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« Reply #95 on: November 21, 2011, 12:45:52 AM »

I doubt the USCG Aux has the issues the CAP does.   ???
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NCRblues
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« Reply #96 on: November 21, 2011, 01:00:43 AM »

I doubt the USCG Aux has the issues the CAP does.   ???

They have a separate set of issues, but issues none the less.
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lordmonar
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« Reply #97 on: November 21, 2011, 01:58:00 AM »

Saving a dollar is a dollar...the magnitude of savings is not the point.  If CAP is removed as the Aux, CAP will evaporate.

And as for needing Congressional approval...that it so much easier than most people think.

BTW, F-16s don't cost $20mil...they cost a lot more. 

Palafox

Cutting $30M from the budget does NOT save the USAF $30M.....it will cost them 3-4 times that much to replace us.
That is the point.  Cutting funding to CAP does not cut the service demand that CAP meets.
Balancing the budget is easy....need to cut $350B......just stop building/repairing roads for a year or two......save the money....but now the roads are majorly screwed up and will cost you $400B to fix.

$30M to CAP......will cost the USAF something like $300M to replace.  Because someone will have to do the SAR...Helos and C-130 are not cheap.  We do the Green Flag mission for about 1/4 what the USAF way paying a contractor to do.

So......no....saving money is not saving money.......you have to look at why the money is being spent and how those cost are pushed off when you stop funding it.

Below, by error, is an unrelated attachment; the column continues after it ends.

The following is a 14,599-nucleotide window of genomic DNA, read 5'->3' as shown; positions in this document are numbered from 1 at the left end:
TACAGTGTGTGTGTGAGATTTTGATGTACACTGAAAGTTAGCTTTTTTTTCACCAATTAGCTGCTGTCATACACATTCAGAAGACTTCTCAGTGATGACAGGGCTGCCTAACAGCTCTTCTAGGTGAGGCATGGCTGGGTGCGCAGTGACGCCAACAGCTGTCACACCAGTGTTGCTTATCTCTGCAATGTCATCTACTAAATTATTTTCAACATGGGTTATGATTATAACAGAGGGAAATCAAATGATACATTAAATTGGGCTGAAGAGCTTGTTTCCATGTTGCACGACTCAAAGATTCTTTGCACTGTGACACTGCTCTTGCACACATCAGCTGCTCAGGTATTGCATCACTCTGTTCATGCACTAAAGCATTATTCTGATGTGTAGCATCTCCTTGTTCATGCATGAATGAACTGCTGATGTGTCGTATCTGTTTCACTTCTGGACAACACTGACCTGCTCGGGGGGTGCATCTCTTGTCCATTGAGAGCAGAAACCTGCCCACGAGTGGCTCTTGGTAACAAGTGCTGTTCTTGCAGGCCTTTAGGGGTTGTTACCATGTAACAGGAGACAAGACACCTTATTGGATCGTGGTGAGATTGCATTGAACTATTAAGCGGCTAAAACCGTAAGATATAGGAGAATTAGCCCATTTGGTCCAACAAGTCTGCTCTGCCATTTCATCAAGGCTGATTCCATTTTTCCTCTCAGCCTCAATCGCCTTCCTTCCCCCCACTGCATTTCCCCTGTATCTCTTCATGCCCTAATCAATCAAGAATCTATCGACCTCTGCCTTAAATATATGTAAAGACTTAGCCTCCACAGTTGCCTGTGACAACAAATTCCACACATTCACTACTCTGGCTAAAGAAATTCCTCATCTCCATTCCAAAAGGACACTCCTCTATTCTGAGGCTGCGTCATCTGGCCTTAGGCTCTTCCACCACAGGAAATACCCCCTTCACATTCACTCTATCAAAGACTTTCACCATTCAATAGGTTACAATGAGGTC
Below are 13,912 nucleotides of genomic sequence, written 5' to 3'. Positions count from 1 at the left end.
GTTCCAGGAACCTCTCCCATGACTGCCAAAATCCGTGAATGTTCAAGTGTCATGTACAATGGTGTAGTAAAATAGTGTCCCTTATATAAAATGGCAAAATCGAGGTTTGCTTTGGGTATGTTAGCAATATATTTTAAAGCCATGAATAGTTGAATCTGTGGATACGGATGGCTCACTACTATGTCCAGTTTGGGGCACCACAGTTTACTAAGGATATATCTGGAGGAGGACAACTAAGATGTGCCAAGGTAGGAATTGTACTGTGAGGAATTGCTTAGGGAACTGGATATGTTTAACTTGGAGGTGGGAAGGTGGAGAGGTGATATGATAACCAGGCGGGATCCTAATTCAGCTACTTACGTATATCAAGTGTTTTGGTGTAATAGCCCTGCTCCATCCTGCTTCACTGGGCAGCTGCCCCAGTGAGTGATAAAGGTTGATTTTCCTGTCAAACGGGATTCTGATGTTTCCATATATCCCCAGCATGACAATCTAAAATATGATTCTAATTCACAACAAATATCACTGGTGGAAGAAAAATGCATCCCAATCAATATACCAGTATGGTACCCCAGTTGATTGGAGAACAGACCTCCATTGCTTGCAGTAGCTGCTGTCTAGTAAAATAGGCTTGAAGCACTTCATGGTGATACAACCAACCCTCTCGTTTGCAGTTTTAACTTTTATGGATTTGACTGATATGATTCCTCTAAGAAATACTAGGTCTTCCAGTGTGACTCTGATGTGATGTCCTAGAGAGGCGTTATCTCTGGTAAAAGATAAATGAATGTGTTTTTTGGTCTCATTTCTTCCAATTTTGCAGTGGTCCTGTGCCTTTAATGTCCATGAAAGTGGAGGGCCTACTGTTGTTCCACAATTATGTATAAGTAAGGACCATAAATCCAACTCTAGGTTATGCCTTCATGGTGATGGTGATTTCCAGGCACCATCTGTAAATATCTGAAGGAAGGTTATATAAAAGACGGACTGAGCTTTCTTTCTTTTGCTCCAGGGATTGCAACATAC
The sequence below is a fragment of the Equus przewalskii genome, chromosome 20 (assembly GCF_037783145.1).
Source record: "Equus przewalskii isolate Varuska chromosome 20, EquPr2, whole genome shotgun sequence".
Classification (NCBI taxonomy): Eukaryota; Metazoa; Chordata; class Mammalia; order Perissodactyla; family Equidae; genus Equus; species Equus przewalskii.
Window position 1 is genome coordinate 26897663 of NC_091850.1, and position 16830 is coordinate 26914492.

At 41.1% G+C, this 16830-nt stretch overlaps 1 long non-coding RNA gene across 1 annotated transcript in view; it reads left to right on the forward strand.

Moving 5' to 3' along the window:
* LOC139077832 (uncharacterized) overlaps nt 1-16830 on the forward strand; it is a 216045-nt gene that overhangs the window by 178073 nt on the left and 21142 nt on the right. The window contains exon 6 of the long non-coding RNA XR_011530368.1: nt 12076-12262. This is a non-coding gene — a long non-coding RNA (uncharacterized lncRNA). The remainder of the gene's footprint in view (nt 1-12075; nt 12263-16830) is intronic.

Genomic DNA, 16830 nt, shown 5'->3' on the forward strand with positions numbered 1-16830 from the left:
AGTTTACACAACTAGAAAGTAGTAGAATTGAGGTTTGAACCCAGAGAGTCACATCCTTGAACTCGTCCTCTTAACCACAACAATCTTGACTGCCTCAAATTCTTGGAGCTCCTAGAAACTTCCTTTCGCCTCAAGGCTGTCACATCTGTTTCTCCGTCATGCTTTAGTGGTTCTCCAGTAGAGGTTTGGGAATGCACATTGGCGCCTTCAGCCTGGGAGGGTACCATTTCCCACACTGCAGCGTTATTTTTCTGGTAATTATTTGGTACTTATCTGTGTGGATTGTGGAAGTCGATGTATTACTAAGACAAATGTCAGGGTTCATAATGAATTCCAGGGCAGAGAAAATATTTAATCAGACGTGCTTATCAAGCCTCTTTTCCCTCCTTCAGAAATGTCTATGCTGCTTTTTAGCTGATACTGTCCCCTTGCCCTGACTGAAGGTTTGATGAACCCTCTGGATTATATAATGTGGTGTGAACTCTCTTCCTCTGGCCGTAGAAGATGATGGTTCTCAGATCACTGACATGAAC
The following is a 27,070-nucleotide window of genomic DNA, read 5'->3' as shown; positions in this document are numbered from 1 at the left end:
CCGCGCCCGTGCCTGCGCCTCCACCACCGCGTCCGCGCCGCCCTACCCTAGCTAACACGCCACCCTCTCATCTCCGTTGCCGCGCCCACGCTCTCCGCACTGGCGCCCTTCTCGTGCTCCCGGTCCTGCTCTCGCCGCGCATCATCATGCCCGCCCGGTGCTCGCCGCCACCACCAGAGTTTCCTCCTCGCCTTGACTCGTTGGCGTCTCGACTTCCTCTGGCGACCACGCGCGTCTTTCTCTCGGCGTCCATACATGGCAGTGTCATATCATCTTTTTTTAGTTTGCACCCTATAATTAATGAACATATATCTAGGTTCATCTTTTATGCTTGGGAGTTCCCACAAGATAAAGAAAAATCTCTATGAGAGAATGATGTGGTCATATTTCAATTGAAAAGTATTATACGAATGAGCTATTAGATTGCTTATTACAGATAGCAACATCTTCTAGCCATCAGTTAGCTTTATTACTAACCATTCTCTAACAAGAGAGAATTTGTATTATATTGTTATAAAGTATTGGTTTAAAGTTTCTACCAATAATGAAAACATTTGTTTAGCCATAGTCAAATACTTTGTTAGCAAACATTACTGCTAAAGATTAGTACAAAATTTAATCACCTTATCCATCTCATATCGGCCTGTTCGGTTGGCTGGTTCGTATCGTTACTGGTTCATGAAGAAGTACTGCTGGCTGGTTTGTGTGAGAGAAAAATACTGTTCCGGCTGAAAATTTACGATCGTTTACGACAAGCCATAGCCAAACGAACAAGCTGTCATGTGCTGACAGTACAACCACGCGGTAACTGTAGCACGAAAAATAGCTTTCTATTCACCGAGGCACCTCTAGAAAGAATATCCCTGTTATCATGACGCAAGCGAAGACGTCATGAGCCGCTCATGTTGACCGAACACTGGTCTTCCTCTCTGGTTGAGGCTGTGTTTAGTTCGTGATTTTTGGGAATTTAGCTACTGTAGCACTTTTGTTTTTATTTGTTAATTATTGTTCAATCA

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PATRICK M. HARRIS, SMSgt, CAP
RADIOMAN015
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« Reply #98 on: November 21, 2011, 03:19:45 AM »

Saving a dollar is a dollar...the magnitude of savings is not the point.  If CAP is removed as the Aux, CAP will evaporate.

And as for needing Congressional approval...that it so much easier than most people think.

BTW, F-16s don't cost $20mil...they cost a lot more. 

Palafox

Cutting $30M from the budget does NOT save the USAF $30M.....it will cost them 3-4 times that much to replace us.
That is the point.  Cutting funding to CAP does not cut the service demand that CAP meets.
Balancing the budget is easy....need to cut $350B......just stop building/repairing roads for a year or two......save the money....but now the roads are majorly screwed up and will cost you $400B to fix.

$30M to CAP......will cost the USAF something like $300M to replace.  Because someone will have to do the SAR...Helos and C-130 are not cheap.  We do the Green Flag mission for about 1/4 what the USAF way paying a contractor to do.

So......no....saving money is not saving money.......you have to look at why the money is being spent and how those cost are pushed off when you stop funding it.
Well as expected it looks fairly certain that  the "Super" Committee isn't going to be successful, so the automatic cuts will start in fiscal year 2013, with defense taking 50% of those cuts.

I would think that again EVERYONE in DOD is going to see a reduction in funding.   There will be some large cuts and some smaller cuts.  It could be a strict % applied to all programs.  It's likely that CAP is going to see a funding cut of some sort.  (I would  guess that the professional staff at National already has a revised FY2013 budget and pretty much knows where the cuts are going to come from).   Probably new aircraft & vehicle procurement will likely be the casualties.
RM     
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Eclipse
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« Reply #99 on: November 21, 2011, 03:22:20 AM »

Well as expected it looks fairly certain that  the "Super" Committee isn't going to be successful, so the automatic cuts will start in fiscal year 2013, with defense taking 50% of those cuts.

No.  They will simply rescind the automatic cuts - they were priming that idea already last week.

Status.

Quo.